“My sense is that after a bit of despondency, there was this immediate, almost immediate response from UHS, Planned Parenthood, my colleagues who work in Obstetrics and Gynecology, of ‘Alright it’s go time. We really have to step it up,’” Higgins said. “And the CEO for the organization I am on the board for said, ‘We all have a little time for mourning, and then we gotta get back to work.’”
Char’Lee King, events coordinator for Sex Out Loud—a campus organization that provides condoms, educational sessions for the sexual well-being of students and other events and programming centered around sexual health—emphasized that their organization will also keep doing what it takes to provide resources and knowledge that students want and need, while trying to be adaptive to changes.
“Unfortunately, we will just have to wait and see how this plays out. But we will be a support system even before this plays out,” King said “We will work to get the message out and make sure that people have the resources that they need because that’s our job.”
With the knowledge that we have resources and people on our side working to keep us and our communities healthy, we can move to take active steps in protecting, engaging with and improving these programs and services. Knowledge and education—about your health, the health of others and how to protect it—is indispensable moving forward. In regard to learning inequity in health as well as other areas, Higgins notes that taking a Gender and Women’s Studies class can offer an important perspective.
“I think we can offer, as we always do, some tools for which to view the world, or some lens with which you can view the world. The lens of certainly gender inequality, of social inequality, of justice,” Higgins said.
Landry also repeatedly emphasized the importance of continuing to ask questions and make changes, however small, even when faced with immense challenges.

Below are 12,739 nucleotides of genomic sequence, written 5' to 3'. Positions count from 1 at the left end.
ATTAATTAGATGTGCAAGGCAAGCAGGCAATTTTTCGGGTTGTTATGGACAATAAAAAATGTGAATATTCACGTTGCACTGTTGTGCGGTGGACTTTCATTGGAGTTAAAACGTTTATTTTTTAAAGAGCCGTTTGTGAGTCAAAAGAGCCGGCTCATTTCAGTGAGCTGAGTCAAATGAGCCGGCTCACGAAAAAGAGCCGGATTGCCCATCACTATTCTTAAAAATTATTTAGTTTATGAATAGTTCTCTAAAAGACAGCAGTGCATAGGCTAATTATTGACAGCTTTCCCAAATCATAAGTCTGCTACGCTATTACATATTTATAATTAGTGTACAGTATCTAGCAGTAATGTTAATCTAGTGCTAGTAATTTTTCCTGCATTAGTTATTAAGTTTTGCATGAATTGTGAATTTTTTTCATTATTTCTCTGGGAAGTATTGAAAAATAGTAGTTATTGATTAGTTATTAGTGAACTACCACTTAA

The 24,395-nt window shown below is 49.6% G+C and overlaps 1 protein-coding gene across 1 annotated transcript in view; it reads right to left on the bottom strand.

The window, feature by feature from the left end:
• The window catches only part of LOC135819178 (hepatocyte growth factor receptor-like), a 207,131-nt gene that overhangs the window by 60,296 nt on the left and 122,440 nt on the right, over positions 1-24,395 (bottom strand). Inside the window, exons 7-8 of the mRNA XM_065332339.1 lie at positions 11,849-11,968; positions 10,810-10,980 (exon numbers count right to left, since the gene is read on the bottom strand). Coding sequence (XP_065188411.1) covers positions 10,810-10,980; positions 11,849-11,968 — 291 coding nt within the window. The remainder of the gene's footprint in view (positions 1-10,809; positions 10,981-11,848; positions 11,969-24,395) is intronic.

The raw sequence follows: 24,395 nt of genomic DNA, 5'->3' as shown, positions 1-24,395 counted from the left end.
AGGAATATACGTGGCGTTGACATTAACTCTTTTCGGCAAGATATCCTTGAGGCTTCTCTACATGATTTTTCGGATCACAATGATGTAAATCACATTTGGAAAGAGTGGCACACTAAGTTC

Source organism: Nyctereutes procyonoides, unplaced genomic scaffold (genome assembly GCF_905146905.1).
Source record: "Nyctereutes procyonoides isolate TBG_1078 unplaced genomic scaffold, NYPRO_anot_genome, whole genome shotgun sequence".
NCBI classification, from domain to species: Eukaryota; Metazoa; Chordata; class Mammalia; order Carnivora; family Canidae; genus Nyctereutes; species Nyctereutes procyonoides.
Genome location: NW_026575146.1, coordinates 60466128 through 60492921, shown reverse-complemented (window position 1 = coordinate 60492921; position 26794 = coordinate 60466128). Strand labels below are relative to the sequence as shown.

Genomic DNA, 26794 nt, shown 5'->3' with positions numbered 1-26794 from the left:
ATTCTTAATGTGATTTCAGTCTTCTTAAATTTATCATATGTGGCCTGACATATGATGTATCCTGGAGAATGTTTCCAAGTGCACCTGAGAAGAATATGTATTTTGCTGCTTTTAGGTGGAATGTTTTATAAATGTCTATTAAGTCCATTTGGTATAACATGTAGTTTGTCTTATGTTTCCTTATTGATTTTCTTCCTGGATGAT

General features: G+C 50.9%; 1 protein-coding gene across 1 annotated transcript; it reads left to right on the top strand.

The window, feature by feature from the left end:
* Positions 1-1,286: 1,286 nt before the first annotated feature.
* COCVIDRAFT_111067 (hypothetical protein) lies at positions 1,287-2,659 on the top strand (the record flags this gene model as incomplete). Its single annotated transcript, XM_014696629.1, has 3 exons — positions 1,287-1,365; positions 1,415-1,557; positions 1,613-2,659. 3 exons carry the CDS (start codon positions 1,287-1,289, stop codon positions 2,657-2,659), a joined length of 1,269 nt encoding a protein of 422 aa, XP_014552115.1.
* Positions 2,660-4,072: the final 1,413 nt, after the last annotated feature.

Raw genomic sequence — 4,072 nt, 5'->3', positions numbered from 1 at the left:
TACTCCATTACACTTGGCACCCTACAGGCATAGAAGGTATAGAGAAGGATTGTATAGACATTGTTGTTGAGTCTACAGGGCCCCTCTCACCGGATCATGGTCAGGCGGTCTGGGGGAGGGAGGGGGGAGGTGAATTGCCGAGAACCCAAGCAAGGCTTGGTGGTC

“It’s so overwhelming to people that they become paralyzed with some significant grief over [Donald Trump’s presidency]. Instead, to try and break it down into pieces, that each of us has the potential to impact, because it’s all those little pieces that are transformative,” Landry said.
King said the most important thing students can do is engage with the program and speak out—especially when they have wants or needs that need to be met.
“The best way to support us is to show up to our events, request our programs, be present,” King said. “If we know what students want and we know what students are looking for, the resources that they may need that are coming up in the next couple of months or years, we can definitely plan to bring those resources to campus.”
It’s easy to read the headlines and panic; things are scary right now. It’s valid to fear that you are in danger, or the health of those you care about are in danger. But during these four years, there are people here for your health. Progress can be catalyzed when it comes from communities with minds and bodies that are in a state to move forward.
Take care. Utilize these services. Give them your feedback. Get Involved. Educate yourself. Take care, so you can move forward and resist.
What are your thoughts on the looming changes to women’s health policy? Please send questions, comments and concerns to email@example.com.